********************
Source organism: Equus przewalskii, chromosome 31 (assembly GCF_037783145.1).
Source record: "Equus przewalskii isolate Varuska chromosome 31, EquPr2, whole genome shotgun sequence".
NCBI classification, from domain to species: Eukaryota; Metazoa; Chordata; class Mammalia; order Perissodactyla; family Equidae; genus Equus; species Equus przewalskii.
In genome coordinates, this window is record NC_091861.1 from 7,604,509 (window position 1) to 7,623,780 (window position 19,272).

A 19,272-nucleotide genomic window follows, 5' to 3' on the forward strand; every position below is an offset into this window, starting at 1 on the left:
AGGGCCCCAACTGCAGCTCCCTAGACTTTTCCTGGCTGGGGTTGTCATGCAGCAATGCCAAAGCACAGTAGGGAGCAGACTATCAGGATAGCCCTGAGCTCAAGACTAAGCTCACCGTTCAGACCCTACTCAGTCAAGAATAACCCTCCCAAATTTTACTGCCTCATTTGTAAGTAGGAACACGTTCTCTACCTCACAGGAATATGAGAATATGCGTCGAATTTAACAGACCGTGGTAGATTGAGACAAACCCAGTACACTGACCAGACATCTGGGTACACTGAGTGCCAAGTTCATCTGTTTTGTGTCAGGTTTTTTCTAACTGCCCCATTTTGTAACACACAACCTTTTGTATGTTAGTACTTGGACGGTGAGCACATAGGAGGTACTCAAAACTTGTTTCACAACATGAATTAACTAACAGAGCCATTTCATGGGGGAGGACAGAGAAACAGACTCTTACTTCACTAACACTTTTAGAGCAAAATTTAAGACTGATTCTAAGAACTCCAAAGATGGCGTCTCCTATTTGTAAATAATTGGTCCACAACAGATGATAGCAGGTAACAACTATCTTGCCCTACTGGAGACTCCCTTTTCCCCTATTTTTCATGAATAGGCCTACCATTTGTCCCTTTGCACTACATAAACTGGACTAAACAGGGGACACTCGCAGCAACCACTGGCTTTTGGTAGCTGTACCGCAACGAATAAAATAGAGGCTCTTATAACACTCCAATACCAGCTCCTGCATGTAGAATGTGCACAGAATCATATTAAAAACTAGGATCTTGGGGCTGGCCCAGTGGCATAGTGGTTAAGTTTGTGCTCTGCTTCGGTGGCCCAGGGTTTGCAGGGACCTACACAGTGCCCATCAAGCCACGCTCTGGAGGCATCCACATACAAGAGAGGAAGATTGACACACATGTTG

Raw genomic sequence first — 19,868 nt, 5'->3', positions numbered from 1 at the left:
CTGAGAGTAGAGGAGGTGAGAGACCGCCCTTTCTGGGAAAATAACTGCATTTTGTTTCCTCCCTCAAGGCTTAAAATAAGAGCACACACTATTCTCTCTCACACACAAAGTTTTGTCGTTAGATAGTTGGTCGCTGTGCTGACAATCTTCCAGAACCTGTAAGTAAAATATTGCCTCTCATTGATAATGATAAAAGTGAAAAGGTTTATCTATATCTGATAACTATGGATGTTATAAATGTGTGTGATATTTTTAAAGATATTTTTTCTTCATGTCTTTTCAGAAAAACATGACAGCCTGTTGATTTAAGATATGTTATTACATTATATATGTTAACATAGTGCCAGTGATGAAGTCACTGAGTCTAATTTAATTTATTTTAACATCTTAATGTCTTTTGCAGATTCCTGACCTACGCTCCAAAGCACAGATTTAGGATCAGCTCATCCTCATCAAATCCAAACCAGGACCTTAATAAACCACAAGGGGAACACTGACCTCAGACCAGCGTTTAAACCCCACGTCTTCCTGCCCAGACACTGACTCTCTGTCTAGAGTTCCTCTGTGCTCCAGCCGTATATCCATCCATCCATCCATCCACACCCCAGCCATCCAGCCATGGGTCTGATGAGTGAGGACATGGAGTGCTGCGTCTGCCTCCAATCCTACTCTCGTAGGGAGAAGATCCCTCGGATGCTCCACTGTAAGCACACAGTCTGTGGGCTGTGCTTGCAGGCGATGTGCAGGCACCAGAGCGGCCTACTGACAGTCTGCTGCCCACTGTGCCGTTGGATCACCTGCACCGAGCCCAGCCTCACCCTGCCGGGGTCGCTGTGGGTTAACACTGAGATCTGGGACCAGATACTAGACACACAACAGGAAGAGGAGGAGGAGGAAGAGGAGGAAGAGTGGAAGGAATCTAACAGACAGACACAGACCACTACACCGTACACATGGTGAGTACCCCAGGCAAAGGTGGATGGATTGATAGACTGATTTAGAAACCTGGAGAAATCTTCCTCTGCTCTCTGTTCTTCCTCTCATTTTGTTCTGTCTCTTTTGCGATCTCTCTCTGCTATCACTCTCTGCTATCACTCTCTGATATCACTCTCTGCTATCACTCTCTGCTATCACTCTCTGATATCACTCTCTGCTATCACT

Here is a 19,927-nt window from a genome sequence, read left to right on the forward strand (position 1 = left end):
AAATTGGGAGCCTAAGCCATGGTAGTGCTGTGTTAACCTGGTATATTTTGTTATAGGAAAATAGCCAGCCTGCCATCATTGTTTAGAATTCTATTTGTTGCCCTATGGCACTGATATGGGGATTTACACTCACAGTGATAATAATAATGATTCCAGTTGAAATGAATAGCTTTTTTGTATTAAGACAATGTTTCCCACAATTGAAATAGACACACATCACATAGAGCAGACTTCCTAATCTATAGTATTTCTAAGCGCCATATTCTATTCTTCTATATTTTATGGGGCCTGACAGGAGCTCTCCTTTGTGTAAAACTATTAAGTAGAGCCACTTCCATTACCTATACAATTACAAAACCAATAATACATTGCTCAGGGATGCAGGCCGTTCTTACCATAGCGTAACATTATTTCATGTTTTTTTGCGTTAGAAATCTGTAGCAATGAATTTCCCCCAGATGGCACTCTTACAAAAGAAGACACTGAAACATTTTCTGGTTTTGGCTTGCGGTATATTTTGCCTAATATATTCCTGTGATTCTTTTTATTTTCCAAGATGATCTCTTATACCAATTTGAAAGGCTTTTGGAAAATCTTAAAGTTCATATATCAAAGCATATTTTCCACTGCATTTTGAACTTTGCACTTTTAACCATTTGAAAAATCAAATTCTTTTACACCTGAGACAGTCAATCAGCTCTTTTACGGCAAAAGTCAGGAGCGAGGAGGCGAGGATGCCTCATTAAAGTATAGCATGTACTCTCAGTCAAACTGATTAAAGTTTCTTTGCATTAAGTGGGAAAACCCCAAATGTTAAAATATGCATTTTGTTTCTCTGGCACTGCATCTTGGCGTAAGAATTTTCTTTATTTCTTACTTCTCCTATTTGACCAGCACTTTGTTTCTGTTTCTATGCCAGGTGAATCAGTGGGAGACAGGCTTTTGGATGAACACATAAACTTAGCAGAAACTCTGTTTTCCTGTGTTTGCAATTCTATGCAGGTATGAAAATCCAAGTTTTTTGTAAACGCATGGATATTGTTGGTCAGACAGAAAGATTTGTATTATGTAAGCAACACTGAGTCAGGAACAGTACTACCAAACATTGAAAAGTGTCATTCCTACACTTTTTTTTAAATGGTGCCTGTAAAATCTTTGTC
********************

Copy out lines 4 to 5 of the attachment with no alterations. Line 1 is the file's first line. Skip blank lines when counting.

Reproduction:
In genome coordinates, this window is record NC_091861.1 from 7,604,509 (window position 1) to 7,623,780 (window position 19,272).

A 19,272-nucleotide genomic window follows, 5' to 3' on the forward strand; every position below is an offset into this window, starting at 1 on the left: